Rabbi Rick Jacobs said he originally met Panken in the 1980’s when Panken interviewed to be his intern. He said he was originally puzzled by Aaron, thinking, “Who is this guy? A degree in electrical engineering from Johns Hopkins – if I needed someone to fix the AV at the synagogue, he was the one. He also played guitar. Either he was a complete misfit or an extraordinary gem of a human being.”

Jacobs said, “Rabbi Panken recruited, taught and mentored a new generation of Jewish leaders. He modeled how to lead a Jewish life. Greatness and goodness flowed forth from this remarkable man.”

He said that Aaron had come to Judaism at an early age, asking his parents to send him to religious school. He met his wife Lisa Messinger at Camp Eisner in Great Barrington. About Aaron he said, “You could have dropped Aaron into any room in our movement. He possessed all of God’s leadership gifts.” He called Aaron’s love of Israel, “full throated and constant,” and said he advocated for a more inclusive and pluralistic Israel.”

He called for everyone to “Be disciples of Aaron. How do Aaron’s disciples conduct themselves? They spend their days loving and pursuing peace. Today this sanctuary is filled with the many disciples of Rabbi Aaron Panken who aspire to bring us to the deep water…Pursue peace and love all of God’s children.”

Jacobs also noted that Panken was unique, “In the Talmud there are some sages that are irreplaceable. Aaron Panken can never ever be replaced.”

Panken’s father Peter Panken shared his stories of watching Aaron grow up. He said that after getting his undergraduate degree at Johns Hopkins Aaron carefully weighed his decision about a profession, telling his father, “I want a vocation which requires life long learning. I want to spend my time helping other people. I want to teach and mentor other people. I want to be a force for good, a community leader. He thought about medical school or a PhD in engineering but decided that what he wanted to do was at the heart of the rabbi’s profession.” He said that Aaron called his parents everyday, from all over the world and said, “Aaron we will miss your calls and we will miss you our son.”

His sister Rabbi Melinda Panken said that she and her brother “grew up laughing,” and described a joyful home and raucous family dinners. She said, “laughing was Aaron’s coping mechanism.” She looked up to him, and said, “I loved my big brother so much that I would do anything he told me to do.” She continued, “I will especially miss his Seders, 25 charosets, reading the Aramaic, shaking the table when Elijah came in the door, the pounding on the table.”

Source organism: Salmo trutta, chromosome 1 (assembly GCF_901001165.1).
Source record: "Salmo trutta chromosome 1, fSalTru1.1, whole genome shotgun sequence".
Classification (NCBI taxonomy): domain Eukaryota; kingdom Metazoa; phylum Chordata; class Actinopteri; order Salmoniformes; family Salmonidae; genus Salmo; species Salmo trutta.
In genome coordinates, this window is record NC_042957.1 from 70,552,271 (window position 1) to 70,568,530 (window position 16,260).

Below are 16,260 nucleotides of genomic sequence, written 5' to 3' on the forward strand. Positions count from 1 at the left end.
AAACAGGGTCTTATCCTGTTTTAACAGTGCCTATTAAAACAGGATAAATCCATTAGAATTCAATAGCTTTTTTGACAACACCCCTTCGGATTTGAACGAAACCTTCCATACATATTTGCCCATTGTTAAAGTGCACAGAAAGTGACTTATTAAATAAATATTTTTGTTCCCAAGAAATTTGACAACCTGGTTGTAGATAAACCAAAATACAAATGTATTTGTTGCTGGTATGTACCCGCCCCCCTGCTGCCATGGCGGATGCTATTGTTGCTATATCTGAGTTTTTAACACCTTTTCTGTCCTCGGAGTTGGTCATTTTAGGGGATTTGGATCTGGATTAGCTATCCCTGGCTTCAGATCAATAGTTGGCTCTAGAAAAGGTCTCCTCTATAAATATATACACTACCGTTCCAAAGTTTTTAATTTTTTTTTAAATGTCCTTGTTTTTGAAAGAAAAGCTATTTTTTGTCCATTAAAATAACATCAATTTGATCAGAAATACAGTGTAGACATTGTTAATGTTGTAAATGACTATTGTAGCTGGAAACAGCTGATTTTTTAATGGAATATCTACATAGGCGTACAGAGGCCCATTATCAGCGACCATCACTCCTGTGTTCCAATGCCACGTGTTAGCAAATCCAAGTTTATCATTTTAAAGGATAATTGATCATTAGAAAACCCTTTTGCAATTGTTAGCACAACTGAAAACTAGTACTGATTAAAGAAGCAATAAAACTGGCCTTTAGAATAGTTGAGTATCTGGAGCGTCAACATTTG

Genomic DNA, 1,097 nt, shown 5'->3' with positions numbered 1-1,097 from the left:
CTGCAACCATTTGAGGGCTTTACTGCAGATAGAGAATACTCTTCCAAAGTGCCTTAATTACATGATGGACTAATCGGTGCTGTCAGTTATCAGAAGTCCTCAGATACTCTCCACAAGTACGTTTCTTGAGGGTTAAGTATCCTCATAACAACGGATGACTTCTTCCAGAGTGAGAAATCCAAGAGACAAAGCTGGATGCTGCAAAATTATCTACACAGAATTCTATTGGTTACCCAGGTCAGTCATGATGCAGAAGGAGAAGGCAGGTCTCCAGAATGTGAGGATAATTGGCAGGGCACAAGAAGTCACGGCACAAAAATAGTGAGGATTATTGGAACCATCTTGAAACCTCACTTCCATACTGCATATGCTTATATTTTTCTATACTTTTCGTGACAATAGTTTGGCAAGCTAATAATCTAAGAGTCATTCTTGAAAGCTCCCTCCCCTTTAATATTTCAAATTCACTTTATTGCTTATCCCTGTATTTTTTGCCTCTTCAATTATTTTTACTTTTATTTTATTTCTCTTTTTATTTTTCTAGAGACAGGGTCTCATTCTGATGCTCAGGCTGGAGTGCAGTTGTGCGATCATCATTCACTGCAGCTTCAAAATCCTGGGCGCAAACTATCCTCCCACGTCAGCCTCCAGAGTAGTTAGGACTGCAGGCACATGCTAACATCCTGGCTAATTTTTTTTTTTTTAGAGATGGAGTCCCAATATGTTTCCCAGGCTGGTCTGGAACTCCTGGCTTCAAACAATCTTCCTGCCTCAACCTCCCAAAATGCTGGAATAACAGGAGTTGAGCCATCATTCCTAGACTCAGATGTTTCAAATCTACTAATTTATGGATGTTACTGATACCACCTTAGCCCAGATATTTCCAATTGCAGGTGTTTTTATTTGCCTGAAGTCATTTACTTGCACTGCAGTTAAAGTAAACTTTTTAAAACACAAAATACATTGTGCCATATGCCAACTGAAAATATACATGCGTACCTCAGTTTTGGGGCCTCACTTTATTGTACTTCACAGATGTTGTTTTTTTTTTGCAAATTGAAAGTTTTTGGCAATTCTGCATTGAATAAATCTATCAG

She then told a story that perhaps foreshadowed Panken’s fate. She said the family was on vacation in Martha’s Vineyard when Aaron was eight years old. He was outside riding his bike and they went to check on him but couldn’t find him. They started searching and finally found him at a nearby airstrip, sitting inside a plane. She ended by saying, “Aaron was taken to soon, with too much left undone for our family and the Jewish people.”

Sarah Messinger remembered meeting Aaron “the geeky guy” at Camp Eisner. She called him "genuine, honest and sensitive.” She remembers Aaron admiring her sister Lisa from afar, and told Lisa, “he loved and respect you. You decorated his life with love and laughter.” She told Panken’s children, “You were the jewels that adorned your father’s heart. He will always be with you because you are each the best parts of him. … May his name be a blessing.”

Former Scarsdale resident Cantor Tamara Wolfson, who was ordained on Sunday May 6 at a ceremony at Congregation Emanuel that Panken planned to lead, said, “A few days ago, you taught me that the Talmud says that smicha doesn’t always require laying hands on someone’s head — that it is enough for a community to recognize you as their leader for smicha to be granted. But all I wanted was that moment. You and me before the open ark. You had an ability to bless, to teach, to really hear people, to inspire people — unlike anyone I’ll ever know. I knew I’d wrestle with God forever, but this is a new fight. And I plan to channel all my shock and anger and grief and sadness into being exactly the kind of leader you challenged us all to be through your example. That’s the only thing left to do.”

It was evident that Panken touched so many lives and will be missed first by his family, but also by his Scarsdale friends, his colleagues, his students, and the international Jewish community. Though his life was cut short, he made an extraordinary contribution in the time he was here.